Well, here you are with a shiny new hip! Congratulations, especially since it's been a long and winding road for you.
Hopefully the surgical team gave you some medications and a schedule to follow for any pain and discomfort? Ice will be your new best friend. I followed the advice given on this forum and applied the packs for 40 minutes of each hour. Just be sure to have a thin layer of cloth between your skin and the ice pack. No freeze burns allowed.
Here are our guidelines to read over. Pretty much everything that you may think of is covered in them. As for home exercises, scroll down and read the next to the last paragraph, called BIG TIP--- pause then read it again.
HIP RECOVERY GUIDELINES
1. Don’t worry:
Your body will heal all by itself. Relax, let it, don't try and hurry it, don’t worry about any symptoms now, they are almost certainly temporary.
If you want to use something to assist with healing and scar management, BoneSmart recommends hypochlorous solution. Members in the US can purchase ACTIVE Antimicrobial Hydrogel
through BoneSmart at a discount. Similar products should be available in the UK and other countries.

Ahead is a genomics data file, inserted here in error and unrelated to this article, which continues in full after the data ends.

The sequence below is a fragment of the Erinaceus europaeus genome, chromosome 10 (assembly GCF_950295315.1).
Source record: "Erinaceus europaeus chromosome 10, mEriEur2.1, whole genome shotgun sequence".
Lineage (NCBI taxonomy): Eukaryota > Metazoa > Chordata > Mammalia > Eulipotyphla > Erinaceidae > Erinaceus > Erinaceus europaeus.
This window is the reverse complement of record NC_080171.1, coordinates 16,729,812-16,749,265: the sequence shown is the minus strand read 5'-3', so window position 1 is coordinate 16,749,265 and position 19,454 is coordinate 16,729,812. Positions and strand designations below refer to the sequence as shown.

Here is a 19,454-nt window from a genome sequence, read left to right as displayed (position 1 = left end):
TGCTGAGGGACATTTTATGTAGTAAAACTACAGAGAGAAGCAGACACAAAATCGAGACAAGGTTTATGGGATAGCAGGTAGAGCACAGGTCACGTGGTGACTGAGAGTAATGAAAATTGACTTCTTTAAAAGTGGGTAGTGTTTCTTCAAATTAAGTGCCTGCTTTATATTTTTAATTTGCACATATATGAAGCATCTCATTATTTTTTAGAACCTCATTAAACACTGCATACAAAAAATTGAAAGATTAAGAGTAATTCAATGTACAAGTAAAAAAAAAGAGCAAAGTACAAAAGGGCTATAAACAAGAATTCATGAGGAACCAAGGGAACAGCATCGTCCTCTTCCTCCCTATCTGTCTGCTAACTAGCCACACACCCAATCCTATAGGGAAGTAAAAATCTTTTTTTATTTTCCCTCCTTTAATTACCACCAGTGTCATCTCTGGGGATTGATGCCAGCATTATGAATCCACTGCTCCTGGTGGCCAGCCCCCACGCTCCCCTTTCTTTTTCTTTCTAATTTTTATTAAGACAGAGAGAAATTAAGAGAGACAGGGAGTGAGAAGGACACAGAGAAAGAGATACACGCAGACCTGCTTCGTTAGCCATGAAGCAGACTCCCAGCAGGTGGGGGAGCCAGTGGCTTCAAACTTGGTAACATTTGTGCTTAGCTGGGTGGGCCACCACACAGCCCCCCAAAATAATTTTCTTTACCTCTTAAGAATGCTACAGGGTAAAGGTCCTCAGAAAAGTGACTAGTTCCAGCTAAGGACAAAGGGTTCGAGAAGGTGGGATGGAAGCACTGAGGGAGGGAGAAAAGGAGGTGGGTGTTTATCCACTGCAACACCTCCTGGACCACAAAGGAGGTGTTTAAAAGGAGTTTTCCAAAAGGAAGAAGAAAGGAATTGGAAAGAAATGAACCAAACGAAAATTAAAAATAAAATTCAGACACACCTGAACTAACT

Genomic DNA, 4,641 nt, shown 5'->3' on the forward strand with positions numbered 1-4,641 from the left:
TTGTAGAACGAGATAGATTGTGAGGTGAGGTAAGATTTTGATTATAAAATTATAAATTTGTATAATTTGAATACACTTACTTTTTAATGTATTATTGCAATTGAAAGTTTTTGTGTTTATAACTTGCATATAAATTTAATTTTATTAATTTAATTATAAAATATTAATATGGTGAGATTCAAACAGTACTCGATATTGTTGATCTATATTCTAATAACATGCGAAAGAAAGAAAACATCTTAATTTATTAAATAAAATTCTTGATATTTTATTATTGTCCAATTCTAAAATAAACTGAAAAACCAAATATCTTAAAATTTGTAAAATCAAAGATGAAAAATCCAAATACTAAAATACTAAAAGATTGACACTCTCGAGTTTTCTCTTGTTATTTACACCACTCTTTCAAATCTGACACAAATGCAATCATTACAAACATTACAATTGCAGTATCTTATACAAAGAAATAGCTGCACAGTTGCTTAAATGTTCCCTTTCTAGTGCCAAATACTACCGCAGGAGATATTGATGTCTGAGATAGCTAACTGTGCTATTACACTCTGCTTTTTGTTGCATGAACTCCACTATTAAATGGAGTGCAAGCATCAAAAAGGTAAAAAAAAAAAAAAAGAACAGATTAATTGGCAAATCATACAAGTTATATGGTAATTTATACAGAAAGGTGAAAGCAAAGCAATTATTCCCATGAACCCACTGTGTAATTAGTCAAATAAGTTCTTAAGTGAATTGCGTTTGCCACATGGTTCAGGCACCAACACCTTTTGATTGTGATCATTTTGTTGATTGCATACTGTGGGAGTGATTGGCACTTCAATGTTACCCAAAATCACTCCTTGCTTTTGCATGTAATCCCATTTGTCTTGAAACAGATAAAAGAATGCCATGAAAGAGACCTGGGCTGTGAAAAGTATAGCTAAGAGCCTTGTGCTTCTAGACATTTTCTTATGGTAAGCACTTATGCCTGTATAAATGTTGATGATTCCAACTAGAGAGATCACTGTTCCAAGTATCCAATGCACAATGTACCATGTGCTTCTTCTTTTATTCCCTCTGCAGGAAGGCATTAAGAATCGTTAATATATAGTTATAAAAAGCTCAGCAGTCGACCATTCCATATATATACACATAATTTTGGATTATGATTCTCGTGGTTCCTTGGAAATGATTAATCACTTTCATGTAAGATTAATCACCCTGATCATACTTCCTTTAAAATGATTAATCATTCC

2. Control discomfort
take your pain meds
by prescription schedule (not when pain starts!)
3. Do what you want to do BUT
a. If it hurts, don't do it and don't allow anyone - especially a physical therapist - to do it to you
b. If your leg swells more or gets stiffer in the 24 hours after doing it, don't do it again.
4. PT or exercise can be useful BUT take note of these
BoneSmart philosophy for sensible post op therapy
5. At week 4 and after you should follow this
Activity progression for THRs
The recovery articles
Pain management and the pain chart
Healing: how long does it take?
Chart representation of THR recovery
Dislocation risk and 90 degree rule
Energy drain for THRs
Pain and swelling control: elevation is the key
Post op blues is a reality - be prepared for it
Myth busting: on getting addicted to pain meds
Sleep deprivation is pretty much inevitable - but what causes it?
Hips actually don't need any exercise to get better. They do a pretty good job of it all on their own if given half a chance. Trouble is, people don't
give them a chance and end up with all sorts of aches and pains and sore spots. All they need is the best therapy which is walking and even then not to excess
We try to keep the forum a positive and safe place for our members to talk about their questions or concerns and to report successes with their joint replacement surgery. While members may create as many threads as they like in a majority of BoneSmart's forums, we ask that each member have only one recovery thread. This policy makes it easier to go back and review history before providing advice.